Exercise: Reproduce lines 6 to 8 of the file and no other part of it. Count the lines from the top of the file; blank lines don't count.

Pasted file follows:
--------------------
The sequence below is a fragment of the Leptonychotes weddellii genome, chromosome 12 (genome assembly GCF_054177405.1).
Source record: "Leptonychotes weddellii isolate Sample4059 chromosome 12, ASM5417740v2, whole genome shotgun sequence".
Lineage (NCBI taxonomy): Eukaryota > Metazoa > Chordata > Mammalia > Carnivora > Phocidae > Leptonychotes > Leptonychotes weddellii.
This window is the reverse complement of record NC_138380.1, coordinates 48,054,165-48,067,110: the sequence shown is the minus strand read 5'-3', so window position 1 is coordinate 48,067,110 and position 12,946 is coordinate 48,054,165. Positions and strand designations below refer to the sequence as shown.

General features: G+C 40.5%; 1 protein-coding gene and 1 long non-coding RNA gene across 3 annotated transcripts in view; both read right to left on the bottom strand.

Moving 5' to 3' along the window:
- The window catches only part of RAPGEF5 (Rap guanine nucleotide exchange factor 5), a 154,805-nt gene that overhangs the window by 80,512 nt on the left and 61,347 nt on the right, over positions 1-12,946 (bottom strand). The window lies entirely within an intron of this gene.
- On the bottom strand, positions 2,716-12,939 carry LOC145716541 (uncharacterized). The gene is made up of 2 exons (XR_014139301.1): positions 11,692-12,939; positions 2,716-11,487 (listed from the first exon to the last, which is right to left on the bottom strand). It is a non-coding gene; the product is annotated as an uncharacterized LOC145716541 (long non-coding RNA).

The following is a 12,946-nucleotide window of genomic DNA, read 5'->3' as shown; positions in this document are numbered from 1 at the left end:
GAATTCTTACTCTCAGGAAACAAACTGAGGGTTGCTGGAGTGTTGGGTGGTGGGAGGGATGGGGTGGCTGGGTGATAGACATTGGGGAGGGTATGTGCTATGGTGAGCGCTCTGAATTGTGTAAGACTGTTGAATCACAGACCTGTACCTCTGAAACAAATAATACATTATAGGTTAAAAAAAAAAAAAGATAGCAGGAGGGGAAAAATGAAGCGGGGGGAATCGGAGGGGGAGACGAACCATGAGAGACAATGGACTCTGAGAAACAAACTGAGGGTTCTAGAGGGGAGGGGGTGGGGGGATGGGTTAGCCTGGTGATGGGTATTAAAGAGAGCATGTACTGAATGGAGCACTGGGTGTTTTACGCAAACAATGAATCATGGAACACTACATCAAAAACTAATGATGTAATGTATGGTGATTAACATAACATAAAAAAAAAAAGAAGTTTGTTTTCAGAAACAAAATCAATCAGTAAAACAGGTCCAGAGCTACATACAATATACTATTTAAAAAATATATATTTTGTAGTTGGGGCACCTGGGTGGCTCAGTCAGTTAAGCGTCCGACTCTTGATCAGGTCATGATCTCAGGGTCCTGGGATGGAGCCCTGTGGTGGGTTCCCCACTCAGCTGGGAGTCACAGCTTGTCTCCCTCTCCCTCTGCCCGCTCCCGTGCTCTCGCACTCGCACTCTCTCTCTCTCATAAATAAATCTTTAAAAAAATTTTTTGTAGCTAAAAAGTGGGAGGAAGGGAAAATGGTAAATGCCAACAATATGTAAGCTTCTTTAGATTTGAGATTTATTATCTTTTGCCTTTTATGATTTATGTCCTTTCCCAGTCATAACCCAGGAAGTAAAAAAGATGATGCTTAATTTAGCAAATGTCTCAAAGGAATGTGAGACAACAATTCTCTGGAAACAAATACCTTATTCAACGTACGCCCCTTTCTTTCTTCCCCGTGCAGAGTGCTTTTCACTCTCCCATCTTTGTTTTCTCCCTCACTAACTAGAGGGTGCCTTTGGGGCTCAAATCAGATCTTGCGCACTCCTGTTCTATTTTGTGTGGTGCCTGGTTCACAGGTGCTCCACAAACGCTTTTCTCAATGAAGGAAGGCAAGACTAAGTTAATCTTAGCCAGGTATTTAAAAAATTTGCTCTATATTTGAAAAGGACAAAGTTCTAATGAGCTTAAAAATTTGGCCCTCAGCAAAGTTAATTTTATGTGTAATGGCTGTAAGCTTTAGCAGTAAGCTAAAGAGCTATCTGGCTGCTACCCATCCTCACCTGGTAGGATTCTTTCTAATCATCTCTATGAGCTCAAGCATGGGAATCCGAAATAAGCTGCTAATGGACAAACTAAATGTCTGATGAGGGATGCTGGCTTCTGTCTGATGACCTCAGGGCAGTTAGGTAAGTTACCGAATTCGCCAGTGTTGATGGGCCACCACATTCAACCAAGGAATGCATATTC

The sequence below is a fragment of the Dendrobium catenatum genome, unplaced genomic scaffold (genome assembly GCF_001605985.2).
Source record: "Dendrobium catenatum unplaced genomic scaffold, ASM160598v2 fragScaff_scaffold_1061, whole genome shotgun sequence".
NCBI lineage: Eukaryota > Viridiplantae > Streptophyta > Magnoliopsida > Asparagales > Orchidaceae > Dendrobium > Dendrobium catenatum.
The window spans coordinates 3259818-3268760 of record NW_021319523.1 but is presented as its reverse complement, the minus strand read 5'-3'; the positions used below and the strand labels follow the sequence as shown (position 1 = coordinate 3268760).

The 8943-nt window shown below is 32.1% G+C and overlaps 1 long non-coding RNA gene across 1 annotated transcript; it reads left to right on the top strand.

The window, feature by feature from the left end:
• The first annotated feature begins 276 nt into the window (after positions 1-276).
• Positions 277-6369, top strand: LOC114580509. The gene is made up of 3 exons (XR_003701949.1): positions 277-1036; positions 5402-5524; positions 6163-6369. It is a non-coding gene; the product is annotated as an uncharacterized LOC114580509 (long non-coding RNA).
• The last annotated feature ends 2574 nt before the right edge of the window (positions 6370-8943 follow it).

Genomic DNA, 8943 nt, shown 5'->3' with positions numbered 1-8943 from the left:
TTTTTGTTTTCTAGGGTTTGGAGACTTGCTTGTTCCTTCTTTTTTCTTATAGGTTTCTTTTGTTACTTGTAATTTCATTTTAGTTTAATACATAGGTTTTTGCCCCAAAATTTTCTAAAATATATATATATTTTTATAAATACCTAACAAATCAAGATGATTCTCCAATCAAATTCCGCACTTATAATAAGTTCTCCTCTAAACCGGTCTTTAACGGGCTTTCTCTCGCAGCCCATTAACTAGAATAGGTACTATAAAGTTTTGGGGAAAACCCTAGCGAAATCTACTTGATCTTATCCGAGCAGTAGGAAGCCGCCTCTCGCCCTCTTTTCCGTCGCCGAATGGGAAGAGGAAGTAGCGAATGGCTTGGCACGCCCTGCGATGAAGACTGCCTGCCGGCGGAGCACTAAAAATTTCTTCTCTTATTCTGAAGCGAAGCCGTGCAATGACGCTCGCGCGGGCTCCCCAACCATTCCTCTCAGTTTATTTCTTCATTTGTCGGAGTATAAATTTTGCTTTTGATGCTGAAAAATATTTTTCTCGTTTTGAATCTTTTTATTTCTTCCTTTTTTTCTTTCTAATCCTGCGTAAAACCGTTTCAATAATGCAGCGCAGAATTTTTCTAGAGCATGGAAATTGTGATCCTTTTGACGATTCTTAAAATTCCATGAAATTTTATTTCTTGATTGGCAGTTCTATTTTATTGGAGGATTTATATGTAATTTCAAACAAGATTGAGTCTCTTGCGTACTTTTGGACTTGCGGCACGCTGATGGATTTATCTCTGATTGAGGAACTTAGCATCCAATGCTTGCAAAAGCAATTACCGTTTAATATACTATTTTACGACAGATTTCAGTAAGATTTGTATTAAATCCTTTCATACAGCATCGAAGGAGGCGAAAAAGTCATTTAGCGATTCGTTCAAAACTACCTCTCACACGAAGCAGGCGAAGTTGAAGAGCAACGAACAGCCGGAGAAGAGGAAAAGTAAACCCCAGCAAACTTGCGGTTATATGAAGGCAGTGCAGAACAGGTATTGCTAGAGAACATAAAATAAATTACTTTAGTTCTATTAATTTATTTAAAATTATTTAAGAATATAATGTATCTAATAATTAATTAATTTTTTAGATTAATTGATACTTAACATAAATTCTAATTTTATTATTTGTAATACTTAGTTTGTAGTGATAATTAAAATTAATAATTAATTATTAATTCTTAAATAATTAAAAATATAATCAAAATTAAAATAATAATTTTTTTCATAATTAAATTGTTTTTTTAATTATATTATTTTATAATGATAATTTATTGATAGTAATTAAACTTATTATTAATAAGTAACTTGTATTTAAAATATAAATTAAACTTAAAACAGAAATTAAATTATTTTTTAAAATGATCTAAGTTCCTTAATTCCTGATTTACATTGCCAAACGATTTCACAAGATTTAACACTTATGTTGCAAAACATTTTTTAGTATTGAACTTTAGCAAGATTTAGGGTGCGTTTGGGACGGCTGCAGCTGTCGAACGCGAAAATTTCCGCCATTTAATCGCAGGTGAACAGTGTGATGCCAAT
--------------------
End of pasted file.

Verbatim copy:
Moving 5' to 3' along the window:
- The window catches only part of RAPGEF5 (Rap guanine nucleotide exchange factor 5), a 154,805-nt gene that overhangs the window by 80,512 nt on the left and 61,347 nt on the right, over positions 1-12,946 (bottom strand). The window lies entirely within an intron of this gene.
- On the bottom strand, positions 2,716-12,939 carry LOC145716541 (uncharacterized). The gene is made up of 2 exons (XR_014139301.1): positions 11,692-12,939; positions 2,716-11,487 (listed from the first exon to the last, which is right to left on the bottom strand). It is a non-coding gene; the product is annotated as an uncharacterized LOC145716541 (long non-coding RNA).